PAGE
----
The West was on "biblical" flood alert yet again last night after heavy weekend rain poured into already-swollen rivers.
The floods and storms which have ravaged the region since before Christmas were bizarrely blamed on the Prime Minister – for provoking the wrath of God by allowing gay marriage – by a Ukip councillor, who was promptly suspended from his party for making the strange claim.
Ukip councillor David Silvester said he had warned David Cameron that Britain would be beset by natural disasters like storms, disease and pestilence back in April 2012 after the same-sex marriage bill was brought to parliament.
In a recent letter to the Henley Standard the local paper in his home town of Henley-on-Thames, which has been badly hit by the floods, Mr Silvester said his prophecy had come to pass as Mr Cameron had acted "arrogantly against the Gospel".
He wrote: "The scriptures make it abundantly clear that a Christian nation that abandons its faith and acts contrary to the Gospel (and in naked breach of a coronation oath) will be beset by natural disasters such as storms, disease, pestilence and war."
Yesterday Mr Silvester was suspended from the party by its leadership, as Nigel Farage said in an interview with the Sun on Sunday, that he wanted a "clear out" of "extremist, nasty or barmy" Ukip members of polls in May.
Ukip's south east chairman Roger Bird said: "We cannot have any individual using the Ukip banner to promote their controversial personal beliefs which are not shared by the party.
"Everyone is entitled to their own religious ideology which is central to a free and fair society. Councillor Silvester's views are his own and in no way reflect the party's position."
Away from Ukip, there appeared to be no end to God's apparent wrath for the flood-hit communities in Gloucestershire, Wiltshire and Somerset over the weekend, with up to an inch of rain falling in some parts of the region.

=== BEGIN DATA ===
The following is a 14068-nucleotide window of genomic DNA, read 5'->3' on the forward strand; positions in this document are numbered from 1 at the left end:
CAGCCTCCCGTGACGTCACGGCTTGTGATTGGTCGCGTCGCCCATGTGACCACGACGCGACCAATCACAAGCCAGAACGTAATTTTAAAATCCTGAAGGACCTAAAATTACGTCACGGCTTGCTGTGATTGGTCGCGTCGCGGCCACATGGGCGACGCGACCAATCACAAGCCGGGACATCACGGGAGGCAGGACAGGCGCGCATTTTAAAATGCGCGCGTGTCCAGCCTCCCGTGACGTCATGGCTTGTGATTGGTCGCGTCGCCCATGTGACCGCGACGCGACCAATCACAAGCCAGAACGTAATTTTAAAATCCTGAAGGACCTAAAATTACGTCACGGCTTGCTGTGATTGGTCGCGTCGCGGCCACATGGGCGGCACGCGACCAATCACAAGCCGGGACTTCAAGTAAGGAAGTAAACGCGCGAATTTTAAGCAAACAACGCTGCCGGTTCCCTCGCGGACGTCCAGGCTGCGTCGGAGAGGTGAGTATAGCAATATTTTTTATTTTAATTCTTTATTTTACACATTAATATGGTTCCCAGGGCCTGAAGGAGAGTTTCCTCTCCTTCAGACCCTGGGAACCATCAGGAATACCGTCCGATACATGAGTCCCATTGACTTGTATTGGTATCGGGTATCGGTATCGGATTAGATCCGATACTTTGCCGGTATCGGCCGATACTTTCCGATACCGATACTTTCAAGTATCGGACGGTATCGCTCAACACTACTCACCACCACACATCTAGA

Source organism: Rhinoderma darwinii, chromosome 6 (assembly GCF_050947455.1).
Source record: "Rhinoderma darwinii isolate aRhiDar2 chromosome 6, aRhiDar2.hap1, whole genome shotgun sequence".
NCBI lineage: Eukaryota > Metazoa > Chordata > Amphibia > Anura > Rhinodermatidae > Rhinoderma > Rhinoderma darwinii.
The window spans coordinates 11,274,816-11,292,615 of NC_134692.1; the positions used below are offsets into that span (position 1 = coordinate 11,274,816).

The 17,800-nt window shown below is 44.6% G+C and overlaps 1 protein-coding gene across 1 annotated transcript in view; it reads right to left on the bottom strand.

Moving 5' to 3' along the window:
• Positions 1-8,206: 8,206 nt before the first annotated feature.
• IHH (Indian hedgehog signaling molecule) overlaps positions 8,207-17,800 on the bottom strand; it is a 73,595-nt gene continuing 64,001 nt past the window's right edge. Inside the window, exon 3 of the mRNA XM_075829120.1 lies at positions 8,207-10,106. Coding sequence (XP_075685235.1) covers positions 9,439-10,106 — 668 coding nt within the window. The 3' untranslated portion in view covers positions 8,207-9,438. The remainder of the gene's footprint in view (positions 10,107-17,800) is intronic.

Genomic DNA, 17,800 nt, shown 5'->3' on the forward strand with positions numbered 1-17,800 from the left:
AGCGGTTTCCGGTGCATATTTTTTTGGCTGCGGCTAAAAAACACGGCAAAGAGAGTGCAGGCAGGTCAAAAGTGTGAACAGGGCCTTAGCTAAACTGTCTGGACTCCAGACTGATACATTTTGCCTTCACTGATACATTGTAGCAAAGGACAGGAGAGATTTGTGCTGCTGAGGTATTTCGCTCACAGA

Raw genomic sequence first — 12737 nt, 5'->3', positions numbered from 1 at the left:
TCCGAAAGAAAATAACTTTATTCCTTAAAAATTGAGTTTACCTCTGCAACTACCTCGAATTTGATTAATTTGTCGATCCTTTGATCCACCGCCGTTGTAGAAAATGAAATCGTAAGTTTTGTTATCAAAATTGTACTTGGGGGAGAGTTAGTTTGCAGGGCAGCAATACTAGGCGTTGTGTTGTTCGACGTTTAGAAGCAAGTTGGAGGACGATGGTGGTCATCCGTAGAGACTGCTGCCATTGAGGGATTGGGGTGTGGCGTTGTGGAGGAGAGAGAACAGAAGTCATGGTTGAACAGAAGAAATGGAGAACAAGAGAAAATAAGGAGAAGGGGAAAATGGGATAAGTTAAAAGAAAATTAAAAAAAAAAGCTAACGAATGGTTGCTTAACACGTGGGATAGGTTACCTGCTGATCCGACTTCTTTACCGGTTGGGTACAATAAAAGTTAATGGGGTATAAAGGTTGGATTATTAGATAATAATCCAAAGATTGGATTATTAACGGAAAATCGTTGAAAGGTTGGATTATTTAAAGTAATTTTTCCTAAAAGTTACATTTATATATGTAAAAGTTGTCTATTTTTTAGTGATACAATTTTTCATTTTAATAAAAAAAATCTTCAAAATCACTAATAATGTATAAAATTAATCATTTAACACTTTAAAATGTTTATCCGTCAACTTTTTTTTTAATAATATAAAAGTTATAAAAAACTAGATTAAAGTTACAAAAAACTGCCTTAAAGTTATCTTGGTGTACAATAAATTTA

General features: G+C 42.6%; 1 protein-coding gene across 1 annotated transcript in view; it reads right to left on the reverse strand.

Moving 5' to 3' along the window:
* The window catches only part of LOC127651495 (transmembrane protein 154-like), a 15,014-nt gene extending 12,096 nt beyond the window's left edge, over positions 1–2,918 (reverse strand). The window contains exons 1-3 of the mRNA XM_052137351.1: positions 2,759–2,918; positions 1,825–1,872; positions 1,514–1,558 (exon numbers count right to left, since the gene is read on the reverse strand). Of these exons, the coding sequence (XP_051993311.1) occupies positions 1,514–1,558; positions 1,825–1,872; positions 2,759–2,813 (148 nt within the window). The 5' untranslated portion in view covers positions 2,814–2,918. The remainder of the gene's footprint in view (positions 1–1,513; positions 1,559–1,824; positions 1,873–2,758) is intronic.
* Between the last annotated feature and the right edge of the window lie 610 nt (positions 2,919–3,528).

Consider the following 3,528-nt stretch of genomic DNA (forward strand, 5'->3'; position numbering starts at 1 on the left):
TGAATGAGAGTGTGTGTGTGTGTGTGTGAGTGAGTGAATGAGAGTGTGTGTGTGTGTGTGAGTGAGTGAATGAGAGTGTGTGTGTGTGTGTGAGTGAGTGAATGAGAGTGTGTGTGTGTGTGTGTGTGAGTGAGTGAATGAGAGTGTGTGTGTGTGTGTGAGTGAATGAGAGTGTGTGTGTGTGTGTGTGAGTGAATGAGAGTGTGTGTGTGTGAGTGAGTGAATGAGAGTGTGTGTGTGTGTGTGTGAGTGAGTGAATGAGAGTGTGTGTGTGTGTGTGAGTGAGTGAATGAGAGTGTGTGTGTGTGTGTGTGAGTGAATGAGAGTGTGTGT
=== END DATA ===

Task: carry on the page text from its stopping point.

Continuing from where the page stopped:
The main route from London to the South West, the A303, was blocked again by rising waters near its junction with the A36 at Deptford on Salisbury Plain in Wiltshire, with Highways Agency officials estimating that even with no more rain it would still be affected by flooding until at least noon tomorrow.
And flooding is still affecting huge areas of the Somerset Levels, with villages under water or cut off still, and roads blocked.
In Herefordshire more flooding appeared likely as the upper reaches of the River Wye rose quickly overnight on Saturday with a large amount of rainfall in the Welsh hills running quickly into the river.
But Dave Throup, from the Environment Agency, said the river levels had dropped sufficiently during the relatively dry spell at the end of last week for Saturday's rainfall to be initially contained.
He said the river levels peaked early on Sunday, but were still just under a metre lower than the peak at Christmas time, which led to widespread flooding along the banks of the Wye and the Severn.
Downstream in Gloucestershire, large areas to the north and west of Gloucester are still little more than a marsh, and the weekend peak was expected to reach those areas in the early hours of this morning.
The fear from the Environment Agency and for flood-hit residents is that any more winter Atlantic storms sweeping across the West will push those peak levels even higher, and bring an unwanted return of the scenes of late December and early January.
In Malmesbury, one of the first communities to be hit by the flooding before Christmas, there was better news – the last of the residents of the medieval properties around St John's Bridge have returned, thanks to changes to the properties made last year following the floods of late 2012.
Elsewhere in Wiltshire, a huge lake is still surrounding the ancient Silbury Hill monument, pictured above right by Mandie Hollingworth, giving greater credence to one particular theory, previously dismissed, about its construction.
Corsham author Loether Respondek did not get much of a response when he suggested six years ago that the mound at Silbury Hill was merely a byproduct of the creation of an artificial lake to preserve the water supply on the Wiltshire Downs, which was rapidly drying up due to a change in the climate thousands of years ago.
He said the landmark left behind, which is the tallest prehistoric human-made mound in Europe, was simply a result of those works. He added it may have been used later for ceremonial purposes, but the digging to find water had been the main reason for its construction.
For the past three weeks, the hill has been surrounded by a vast lake, prompting others to wonder if the Scandinavian-born researcher was right all along.
Last week the Government announced it was providing an additional £6.7 million to help local councils deal with the damage caused by the recent flooding and severe weather.
The announcement came after the Local Government Association called on the Government for help in meeting repair bills to roads, coastal defences and other infrastructure which is running into hundreds of millions of pounds.